The short answer is yes! Work equipment that is exposed to more adverse conditions can deteriorate a lot faster than other equipment. For example, machines operated and stored near saltwater can begin to corrode and rust and can go unnoticed if not inspected when required. The frequency of an inspection varies depending on the equipment and its storage conditions. Machinery stored outside and exposed to adverse weather conditions may require more frequent examinations than machinery stored in a warehouse or a container. The inspection frequency can be determined by conducting regular risk assessments, the manufacturer’s recommendations, advice from the industry and operator and through your own general knowledge and experience. The inspection frequency can be altered if it is deemed that the machine needs more regular inspections or is safe to be left for a more extended amount of time.
Who Conducts My Machine Inspections?
Any machine inspections must be conducted by a competent and qualified professional. The individual is required to understand the complete workings of the machine, what any faults or damage will look like and the correct procedure on what to do if they find a problem. This level of competence can vary depending on the inspection and according to the type of equipment. Hence, it is vital the individual inspecting is confident in their knowledge before they conduct the inspection.
What Is Machine Certification?
Equipment used or stored in a workplace must meet a range of standards, directives and regulations. A machinery certificate not only shows your machinery is of the standard that is required for use but that your machinery has undergone any inspections required to ensure its safety for use.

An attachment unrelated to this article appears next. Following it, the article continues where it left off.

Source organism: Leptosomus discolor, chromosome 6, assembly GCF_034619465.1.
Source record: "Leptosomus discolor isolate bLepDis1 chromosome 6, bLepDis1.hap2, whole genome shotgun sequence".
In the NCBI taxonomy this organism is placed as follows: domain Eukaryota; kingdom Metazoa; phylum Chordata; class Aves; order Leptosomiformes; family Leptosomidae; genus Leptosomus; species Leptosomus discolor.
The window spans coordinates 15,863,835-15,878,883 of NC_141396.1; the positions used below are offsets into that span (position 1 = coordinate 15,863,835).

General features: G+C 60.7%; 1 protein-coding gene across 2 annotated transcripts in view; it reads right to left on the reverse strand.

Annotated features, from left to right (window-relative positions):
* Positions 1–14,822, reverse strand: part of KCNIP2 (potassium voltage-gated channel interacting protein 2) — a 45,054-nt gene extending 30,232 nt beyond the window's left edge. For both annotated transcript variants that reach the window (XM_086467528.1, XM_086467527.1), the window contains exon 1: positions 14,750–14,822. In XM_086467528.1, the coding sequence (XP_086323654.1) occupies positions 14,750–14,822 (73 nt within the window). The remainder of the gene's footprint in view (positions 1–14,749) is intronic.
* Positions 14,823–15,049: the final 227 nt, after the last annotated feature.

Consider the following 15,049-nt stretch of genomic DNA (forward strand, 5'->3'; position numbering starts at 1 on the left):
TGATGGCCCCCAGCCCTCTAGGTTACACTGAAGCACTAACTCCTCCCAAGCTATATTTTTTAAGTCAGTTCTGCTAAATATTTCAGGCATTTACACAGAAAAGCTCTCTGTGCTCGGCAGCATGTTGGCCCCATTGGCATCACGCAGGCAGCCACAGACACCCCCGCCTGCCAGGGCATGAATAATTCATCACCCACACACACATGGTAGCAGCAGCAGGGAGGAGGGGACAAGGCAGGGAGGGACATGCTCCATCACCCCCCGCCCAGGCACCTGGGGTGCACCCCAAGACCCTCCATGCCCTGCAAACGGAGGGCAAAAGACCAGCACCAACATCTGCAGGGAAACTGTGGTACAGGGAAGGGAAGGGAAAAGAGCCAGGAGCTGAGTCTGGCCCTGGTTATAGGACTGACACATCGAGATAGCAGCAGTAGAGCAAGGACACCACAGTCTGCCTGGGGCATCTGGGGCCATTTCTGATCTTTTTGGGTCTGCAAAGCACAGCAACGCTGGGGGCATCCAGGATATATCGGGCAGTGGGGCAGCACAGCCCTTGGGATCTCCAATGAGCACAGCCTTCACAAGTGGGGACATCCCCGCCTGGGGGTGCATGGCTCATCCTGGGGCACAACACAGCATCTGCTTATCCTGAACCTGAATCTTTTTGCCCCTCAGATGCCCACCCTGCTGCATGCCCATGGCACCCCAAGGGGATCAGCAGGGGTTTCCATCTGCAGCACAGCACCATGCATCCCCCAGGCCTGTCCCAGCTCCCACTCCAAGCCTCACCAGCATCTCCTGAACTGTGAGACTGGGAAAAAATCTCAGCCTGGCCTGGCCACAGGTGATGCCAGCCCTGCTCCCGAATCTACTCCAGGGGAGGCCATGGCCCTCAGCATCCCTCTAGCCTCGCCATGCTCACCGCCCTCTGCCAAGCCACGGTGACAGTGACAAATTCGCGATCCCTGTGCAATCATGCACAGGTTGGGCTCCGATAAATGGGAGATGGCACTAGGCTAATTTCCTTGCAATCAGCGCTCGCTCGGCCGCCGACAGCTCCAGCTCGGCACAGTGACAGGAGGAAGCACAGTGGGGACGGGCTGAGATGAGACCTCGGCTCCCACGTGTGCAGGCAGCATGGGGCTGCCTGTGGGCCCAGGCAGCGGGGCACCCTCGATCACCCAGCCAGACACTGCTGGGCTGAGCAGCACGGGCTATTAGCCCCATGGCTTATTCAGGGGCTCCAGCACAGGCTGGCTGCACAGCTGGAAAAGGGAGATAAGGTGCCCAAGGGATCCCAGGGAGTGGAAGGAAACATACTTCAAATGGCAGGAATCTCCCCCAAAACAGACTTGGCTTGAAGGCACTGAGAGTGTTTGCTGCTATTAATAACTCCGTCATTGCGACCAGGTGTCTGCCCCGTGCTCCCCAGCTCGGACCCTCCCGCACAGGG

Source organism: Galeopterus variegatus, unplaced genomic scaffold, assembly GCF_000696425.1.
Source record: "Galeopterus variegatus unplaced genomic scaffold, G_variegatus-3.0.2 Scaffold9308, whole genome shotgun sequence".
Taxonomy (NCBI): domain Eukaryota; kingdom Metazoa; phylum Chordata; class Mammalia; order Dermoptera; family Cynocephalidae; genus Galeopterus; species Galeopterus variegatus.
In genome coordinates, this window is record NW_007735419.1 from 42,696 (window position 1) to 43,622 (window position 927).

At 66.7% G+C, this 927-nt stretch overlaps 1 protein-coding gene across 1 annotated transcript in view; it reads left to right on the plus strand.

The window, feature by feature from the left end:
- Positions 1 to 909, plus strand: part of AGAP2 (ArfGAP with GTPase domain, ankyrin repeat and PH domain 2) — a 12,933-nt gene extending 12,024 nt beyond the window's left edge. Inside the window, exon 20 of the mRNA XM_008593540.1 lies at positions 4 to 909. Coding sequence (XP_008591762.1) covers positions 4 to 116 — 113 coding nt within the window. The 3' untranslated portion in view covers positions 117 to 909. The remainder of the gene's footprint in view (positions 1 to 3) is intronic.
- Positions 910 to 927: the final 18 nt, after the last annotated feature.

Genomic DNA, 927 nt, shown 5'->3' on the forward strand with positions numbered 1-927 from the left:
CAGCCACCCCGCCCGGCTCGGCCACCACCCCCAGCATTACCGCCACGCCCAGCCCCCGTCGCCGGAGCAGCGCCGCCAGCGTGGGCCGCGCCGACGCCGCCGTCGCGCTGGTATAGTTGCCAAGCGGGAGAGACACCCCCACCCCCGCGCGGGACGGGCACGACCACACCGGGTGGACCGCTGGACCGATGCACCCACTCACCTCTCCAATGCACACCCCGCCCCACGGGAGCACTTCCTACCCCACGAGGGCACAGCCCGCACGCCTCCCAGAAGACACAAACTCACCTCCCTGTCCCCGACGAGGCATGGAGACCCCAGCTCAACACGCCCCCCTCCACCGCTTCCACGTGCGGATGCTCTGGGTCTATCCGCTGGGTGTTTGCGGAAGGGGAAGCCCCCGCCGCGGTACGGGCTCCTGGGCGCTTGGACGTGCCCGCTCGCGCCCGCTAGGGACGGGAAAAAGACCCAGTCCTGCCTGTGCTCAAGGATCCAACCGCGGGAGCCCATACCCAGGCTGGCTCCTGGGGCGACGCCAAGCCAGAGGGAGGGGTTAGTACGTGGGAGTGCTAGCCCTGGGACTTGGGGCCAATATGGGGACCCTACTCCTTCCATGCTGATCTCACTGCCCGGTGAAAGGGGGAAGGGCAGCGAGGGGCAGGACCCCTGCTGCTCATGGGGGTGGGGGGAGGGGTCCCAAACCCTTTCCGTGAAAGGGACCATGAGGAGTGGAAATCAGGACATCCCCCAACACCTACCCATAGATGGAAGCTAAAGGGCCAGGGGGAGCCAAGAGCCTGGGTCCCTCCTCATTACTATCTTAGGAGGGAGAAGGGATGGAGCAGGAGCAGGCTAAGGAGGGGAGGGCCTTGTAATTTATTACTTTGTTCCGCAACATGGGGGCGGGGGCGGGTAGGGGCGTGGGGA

Who Can Issue A Machine Certificate?
A machine can only be certified by a qualified or competent person as defined by the Health and Safety Executive. This individual must be confident in their abilities to conduct a thorough examination of lifting equipment and be able to identify any issues or risks.
What If I Don’t Have The Correct Machine Certificates?
Not having the correct machine certification can cause an extensive amount of problems for you and your business. If a machine inspection is not completed, a machine certification can not be issued. This can result in your company facing severe consequences and penalties. Implications are no longer based on harm caused, but they are now measured on the potential risk of injury, meaning no matter how careful or trustworthy you grade your employees, you can still be prosecuted for not having an examination completed and the correct certification. These consequences include receiving a substantial fine which as a whole has drastically increased over recent years. These fines could exceed a business’s affordability sending a bold and clear message that this will not be tolerated.
Inspections, routine checks and documentation must all be completed and updated regularly. Doing this will help avoid the risk of injury and potential fines while reducing the risk of damage to any equipment. Complying with these requirements protects your employees and yourself and is also crucial to your company’s reputation and future.
Health and safety are significant factors and regulations are put in place to ensure that a business runs as smoothly and safely as possible.